We are pleased to have been successful in an appeal which has led to our client obtaining leave to remain on the basis that he has a partner settled in the UK. This is despite our client making an application within the UK and therefore not satisfying the eligibility requirement of making an application outside of the UK.
But first, a bit of background to the case in question.
Our client is a Chinese national who initially came to the United Kingdom illegally in 2007. He married his wife, a British national, in 2018.
In 2020, our client sadly contracted a form of liver cancer. He underwent a medical trial to assess new medication and on 22nd June 2021 underwent major surgery.
Later that year, our client made an application for leave to remain with his wife. The application was refused as the client failed to meet the eligibility requirement, that is to say making an application abroad. The Home Office further stated that there were no insurmountable obstacles for both he and his wife to continue their relationship in China and that there were no exceptional circumstances to render the refusal unjustifiably harsh.
We subsequently appealed the decision.
The appeal we submitted was heard by the First-tier Tribunal. The Secretary of State for the Home Department (SSHD) relied on their reasons given in the refusal of the application. They further added that the client can simply leave the clinical trial and return to China to make an application for entry clearance.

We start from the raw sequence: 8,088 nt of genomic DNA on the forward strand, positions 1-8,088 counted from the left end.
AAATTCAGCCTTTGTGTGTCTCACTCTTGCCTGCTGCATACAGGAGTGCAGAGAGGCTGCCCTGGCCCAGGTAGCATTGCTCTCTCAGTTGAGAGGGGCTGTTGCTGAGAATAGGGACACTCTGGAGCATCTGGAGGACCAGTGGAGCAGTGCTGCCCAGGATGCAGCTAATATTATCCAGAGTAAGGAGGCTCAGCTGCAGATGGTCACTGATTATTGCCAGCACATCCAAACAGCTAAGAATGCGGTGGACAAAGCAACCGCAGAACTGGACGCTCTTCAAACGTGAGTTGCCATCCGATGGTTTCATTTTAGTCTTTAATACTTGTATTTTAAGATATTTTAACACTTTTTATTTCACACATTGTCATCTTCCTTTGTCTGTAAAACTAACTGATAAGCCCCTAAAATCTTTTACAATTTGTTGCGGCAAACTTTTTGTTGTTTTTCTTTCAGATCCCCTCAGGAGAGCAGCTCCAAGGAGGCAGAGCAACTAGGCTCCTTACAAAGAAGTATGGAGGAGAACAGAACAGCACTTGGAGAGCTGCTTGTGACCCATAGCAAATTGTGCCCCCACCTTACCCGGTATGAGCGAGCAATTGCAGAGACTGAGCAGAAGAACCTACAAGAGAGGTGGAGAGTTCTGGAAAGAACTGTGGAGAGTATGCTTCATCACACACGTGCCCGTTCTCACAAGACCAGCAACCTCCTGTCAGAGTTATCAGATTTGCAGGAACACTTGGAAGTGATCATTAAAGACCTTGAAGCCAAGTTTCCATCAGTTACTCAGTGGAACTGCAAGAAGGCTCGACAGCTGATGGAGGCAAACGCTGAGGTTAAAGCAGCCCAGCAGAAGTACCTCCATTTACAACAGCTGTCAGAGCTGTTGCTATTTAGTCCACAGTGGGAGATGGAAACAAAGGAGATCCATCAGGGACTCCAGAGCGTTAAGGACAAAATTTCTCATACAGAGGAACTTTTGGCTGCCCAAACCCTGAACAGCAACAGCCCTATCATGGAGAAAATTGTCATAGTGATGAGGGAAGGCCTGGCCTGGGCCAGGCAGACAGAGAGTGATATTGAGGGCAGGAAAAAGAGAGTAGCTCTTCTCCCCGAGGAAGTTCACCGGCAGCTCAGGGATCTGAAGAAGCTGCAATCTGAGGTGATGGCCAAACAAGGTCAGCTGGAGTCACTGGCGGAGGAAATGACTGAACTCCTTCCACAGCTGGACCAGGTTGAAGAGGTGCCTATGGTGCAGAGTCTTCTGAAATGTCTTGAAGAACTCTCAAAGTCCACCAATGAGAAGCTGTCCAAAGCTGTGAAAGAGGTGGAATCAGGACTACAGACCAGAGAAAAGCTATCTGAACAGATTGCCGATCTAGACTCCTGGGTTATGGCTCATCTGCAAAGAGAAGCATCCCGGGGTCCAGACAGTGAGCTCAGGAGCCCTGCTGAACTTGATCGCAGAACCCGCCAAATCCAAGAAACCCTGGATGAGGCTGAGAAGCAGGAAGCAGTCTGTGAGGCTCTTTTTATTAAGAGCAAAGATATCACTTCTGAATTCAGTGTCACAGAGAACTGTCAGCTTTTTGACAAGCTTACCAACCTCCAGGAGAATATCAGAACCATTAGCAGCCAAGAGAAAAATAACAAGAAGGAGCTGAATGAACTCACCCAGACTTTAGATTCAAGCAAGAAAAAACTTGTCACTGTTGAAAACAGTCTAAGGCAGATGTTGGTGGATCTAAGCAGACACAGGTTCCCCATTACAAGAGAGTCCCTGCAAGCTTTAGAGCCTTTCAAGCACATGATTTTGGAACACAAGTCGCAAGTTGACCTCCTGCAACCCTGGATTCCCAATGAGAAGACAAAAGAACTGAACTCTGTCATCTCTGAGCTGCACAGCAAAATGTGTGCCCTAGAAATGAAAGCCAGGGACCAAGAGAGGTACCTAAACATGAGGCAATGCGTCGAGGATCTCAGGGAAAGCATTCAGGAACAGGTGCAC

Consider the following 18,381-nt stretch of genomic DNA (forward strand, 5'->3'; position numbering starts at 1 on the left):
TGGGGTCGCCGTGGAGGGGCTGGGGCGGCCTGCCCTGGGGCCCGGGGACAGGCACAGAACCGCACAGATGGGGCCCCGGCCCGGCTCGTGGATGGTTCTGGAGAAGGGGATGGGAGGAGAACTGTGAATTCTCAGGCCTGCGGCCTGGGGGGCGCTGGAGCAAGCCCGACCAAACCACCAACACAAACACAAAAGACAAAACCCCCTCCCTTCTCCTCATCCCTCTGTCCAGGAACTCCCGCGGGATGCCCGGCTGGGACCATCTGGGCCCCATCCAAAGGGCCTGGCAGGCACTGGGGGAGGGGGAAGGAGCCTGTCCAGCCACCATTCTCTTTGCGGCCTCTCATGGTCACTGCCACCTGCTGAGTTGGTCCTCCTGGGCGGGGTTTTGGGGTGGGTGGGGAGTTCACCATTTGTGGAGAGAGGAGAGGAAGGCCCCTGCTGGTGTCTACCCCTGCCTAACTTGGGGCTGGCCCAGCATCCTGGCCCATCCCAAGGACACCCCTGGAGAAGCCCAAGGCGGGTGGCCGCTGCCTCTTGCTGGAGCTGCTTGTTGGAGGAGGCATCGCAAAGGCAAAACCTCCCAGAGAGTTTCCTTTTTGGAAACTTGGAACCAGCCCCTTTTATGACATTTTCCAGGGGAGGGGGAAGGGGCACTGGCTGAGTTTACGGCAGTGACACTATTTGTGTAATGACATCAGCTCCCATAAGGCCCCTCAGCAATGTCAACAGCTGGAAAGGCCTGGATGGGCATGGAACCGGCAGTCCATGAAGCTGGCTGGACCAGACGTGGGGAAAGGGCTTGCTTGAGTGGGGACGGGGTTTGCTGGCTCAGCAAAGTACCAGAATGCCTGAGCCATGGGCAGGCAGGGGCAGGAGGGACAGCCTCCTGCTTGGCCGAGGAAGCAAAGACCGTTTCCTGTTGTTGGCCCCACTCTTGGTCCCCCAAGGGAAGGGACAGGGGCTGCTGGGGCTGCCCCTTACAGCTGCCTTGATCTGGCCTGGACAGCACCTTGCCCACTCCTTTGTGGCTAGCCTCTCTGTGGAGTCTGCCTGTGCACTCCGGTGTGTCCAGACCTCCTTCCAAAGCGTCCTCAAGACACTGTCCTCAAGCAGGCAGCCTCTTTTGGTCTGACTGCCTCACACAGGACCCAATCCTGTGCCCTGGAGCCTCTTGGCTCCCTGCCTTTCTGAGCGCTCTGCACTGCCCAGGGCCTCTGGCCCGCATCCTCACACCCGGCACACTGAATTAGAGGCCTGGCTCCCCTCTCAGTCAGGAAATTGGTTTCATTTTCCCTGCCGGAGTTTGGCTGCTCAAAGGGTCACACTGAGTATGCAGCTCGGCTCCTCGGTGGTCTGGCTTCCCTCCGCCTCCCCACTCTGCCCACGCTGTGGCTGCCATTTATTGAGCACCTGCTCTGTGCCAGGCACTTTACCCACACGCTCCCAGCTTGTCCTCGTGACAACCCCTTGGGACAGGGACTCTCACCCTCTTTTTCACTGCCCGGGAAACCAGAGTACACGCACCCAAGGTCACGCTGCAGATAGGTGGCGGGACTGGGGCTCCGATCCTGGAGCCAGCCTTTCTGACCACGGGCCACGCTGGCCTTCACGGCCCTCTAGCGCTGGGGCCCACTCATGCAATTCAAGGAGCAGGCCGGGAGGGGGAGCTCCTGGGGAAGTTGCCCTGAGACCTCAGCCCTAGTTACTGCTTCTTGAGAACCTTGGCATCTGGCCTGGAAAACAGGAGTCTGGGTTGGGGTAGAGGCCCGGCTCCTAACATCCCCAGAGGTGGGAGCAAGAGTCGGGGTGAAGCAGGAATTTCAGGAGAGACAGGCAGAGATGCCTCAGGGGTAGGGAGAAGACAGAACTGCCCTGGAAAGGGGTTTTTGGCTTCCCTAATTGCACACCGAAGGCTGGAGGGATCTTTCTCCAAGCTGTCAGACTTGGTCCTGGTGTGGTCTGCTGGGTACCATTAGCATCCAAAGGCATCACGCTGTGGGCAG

Our key arguments were as follows:
1. Although the SSHD’s responsibility of enforcing effective immigration control is in the public interest, similarly our client’s involvement in a clinical trial for the treatment of liver cancer was similarly on the interest of the public.
2. We argued that during his current medical state, should he be forced to make an application from abroad, it would result in him being away from his wife who he has relied on heavily since his health has deteriorated. We argued that this was a clear violation of his rights under the European Convention of Human Rights.
3. Any air travel would put our client at risk of COVID-19 infection which could cause terrible consequences given his current condition.
The case was reserved and after a few weeks, we received a decision allowing the appeal.
This was an appeal in which we were determined to see a successful outcome as we could see the severe effect that it would have on our client’s condition should he be forced to return to China.
The refusal letter by the Home Office had a lack of empathy and understanding when making a decision and we are both pleased and unsurprised that the Tribunal would not share their view.
We wish our client all the best for the future.
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